• 12" wreath form
  • 2 spools grosgrain ribbon
  • 1 skein multi-colored yarn
  • 2 sheets wool felt
  • needle
  • hot glue gun
  • leaves from your yard and/or leaf template
  1. If you need a ribbon to hang your wreath, attach it to the wreath form now.  Use the grosgrain ribbon to wrap your entire wreath form.  We used a few different colors of ribbon.  Secure the end with a dab of hot glue.
  2. I loved making pompoms as a
    kid.  We are thinking up all sorts
    of uses for our new tool! 
  3. Collect leaves from your yard and trace them onto paper (or simply use the leaf template).  Using the template, cut the leaves out of wool felt.  We cut out nine walnut leaves and three oak leaves for our wreath.  Using the needle, create a simple vein with the yarn through each leaf.  No knots needed--the yarn will stay in place thanks to the thickness of the wool felt.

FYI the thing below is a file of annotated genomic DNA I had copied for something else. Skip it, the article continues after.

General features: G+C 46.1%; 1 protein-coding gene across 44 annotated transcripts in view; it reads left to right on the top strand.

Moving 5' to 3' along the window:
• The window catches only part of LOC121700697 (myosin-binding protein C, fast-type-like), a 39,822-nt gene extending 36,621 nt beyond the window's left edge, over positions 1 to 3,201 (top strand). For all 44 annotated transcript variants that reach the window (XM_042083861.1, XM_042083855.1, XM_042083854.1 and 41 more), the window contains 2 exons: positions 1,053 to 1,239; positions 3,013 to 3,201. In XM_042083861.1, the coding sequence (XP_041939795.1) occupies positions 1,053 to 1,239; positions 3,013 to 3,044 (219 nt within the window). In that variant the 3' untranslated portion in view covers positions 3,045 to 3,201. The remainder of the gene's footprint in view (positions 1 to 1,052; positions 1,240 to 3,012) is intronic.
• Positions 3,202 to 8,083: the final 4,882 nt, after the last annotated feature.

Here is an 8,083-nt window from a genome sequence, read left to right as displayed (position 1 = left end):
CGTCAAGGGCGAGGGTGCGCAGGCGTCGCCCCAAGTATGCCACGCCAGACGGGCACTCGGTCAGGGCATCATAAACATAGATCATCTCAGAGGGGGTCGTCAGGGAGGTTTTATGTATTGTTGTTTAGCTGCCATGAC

4. Create your pompoms.  We made seven large pompoms.  This is great for developing those fine motor skills, too!
  5. Using the hot glue gun, attach the pompoms and leaves in groups around the wreath.
This is definitely an adults-required project, but we had so much fun with it.  I hope you do, too!

October 14, 2011

party planning for the sippy cup set

For his 4th birthday, my son had some very clear ideas about what he wanted--a dinosaur mystery party.  But when I asked him what that meant, he told me that it was a secret.  Of course, I wanted it to be perfect for him, so I got to work anyway.  We came up with a party plan that was totally dinosaur mystery-themed and kept everyone busy, happy, and well-fed.